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Canadian Journal of Infectious Diseases
Volume 14 (2003), Issue 5, Pages 267-273
Original Article

A Descriptive Study of Human Salmonella Serotype Typhimurium Infections Reported in Ontario from 1990 to 1997

Michael W Ford,1 Agricola Odoi,1 Shannon E Majowicz,2 Pascal Michel,1,3 Dean Middleton,4 Bruce Ciebin,5 Kathryn Doré,2 Scott A McEwen,1 Jeffery A Aramini,1,2 Shelley Deeks,4 Frances Jamieson,5 Rafiq Ahmed,6 Frank G Rodgers,6,7 and Jeff B Wilson1,2

1Department of Population Medicine, University of Guelph, Guelph, Ontario, Canada
2Division of Enteric, Foodborne and Waterborne Diseases, Laboratory Centre for Disease Control, Health Canada, Guelph, Canada
3Health Protection Branch, Health Canada, Guelph, Canada
4Public Health Branch, Ontario Ministry of Health and Long-Term Care, Toronto, Ontario, Canada
5Laboratories Branch, Ontario Ministry of Health and Long-Term Care, Toronto, Canada
6National Laboratory for Enteric Pathogens, National Microbiology Laboratory, Winnipeg, Manitoba, Canada
7Department of Medical Microbiology and Infectious Diseases, University of Manitoba Health Science Centre, Winnipeg, Canada

Received 23 January 2002; Accepted 4 September 2003

Copyright © 2003 Hindawi Publishing Corporation. This is an open access article distributed under the Creative Commons Attribution License, which permits unrestricted use, distribution, and reproduction in any medium, provided the original work is properly cited.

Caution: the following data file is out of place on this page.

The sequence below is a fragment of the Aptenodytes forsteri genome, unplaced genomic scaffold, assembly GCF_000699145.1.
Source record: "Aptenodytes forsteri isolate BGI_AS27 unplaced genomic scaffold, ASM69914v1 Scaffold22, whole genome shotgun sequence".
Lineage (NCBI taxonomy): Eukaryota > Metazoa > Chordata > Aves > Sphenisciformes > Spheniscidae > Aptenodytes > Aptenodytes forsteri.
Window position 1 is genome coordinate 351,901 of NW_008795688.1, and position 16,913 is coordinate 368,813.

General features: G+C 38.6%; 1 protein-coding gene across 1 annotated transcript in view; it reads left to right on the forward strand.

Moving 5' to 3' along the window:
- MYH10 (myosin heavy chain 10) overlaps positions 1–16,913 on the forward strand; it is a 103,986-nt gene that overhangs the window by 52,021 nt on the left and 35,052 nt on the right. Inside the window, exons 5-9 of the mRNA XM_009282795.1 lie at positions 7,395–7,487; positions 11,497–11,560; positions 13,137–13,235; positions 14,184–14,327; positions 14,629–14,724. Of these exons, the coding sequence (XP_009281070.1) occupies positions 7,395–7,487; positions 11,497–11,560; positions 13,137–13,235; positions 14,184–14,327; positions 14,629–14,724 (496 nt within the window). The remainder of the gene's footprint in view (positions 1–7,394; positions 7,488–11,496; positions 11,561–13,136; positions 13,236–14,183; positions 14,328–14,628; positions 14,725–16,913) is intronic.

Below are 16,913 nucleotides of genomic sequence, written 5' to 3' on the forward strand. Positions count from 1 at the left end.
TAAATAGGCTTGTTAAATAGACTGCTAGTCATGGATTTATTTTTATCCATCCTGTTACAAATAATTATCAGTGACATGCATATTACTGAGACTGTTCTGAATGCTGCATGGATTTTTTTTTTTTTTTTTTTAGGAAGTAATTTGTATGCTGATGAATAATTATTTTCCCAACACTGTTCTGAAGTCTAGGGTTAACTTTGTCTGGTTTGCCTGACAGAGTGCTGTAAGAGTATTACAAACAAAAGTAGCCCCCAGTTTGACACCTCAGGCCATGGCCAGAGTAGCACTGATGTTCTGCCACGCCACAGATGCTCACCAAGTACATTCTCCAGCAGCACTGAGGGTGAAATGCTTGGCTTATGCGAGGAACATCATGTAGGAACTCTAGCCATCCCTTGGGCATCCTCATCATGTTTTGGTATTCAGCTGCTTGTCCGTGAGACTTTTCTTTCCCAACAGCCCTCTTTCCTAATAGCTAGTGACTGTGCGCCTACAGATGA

BACKGROUND: Salmonella infections cause gastrointestinal and systemic diseases worldwide and are the leading causes of food-borne illnesses in North America (1-4). Salmonella serotype typhimurium (ST), in particular, is increasingly becoming a major public health concern because of its ability to acquire multiple resistant genes (5,6).

OBJECTIVE: To describe demographic, temporal and geographical distributions, and reported risk factors of nonoutbreak cases of ST reported to a surveillance system in Ontario.

METHODOLOGY: Descriptive analyses were performed on data on salmonellosiscases reported in Ontario between 1990 and 1998. Direct age- and sex-standardized rates were computed, and temporal trend analyses were performed using simple linear regression and a general additive model with alocally weighted regression (LOESS) smoother.

RESULTS: The mean annual rates of infections with all Salmonella serotypes and with ST were 27 cases per 100,000 persons and 3.7 cases per 100,000 persons, respectively. Males and children under five years of age had significantly higher rates of both ST and ST definitive type 104 (DT104) infections. There was also evidence of temporal clustering of all strains of Salmonella, with significantly more cases being reported during the summer. Significantly higher rates of ST DT104 were observed in urban areas compared with rural areas, suggesting potential differences in the geographical distribution of risk factors.

CONCLUSIONS: Information on demographic, temporal and geographical distributions, and risk factors is critical in planning disease control strategies. Further prospective analytical observation studies are needed to gain a better understanding of the epidemiology of ST and ST DT104 in Ontario, which will better guide disease control decisions.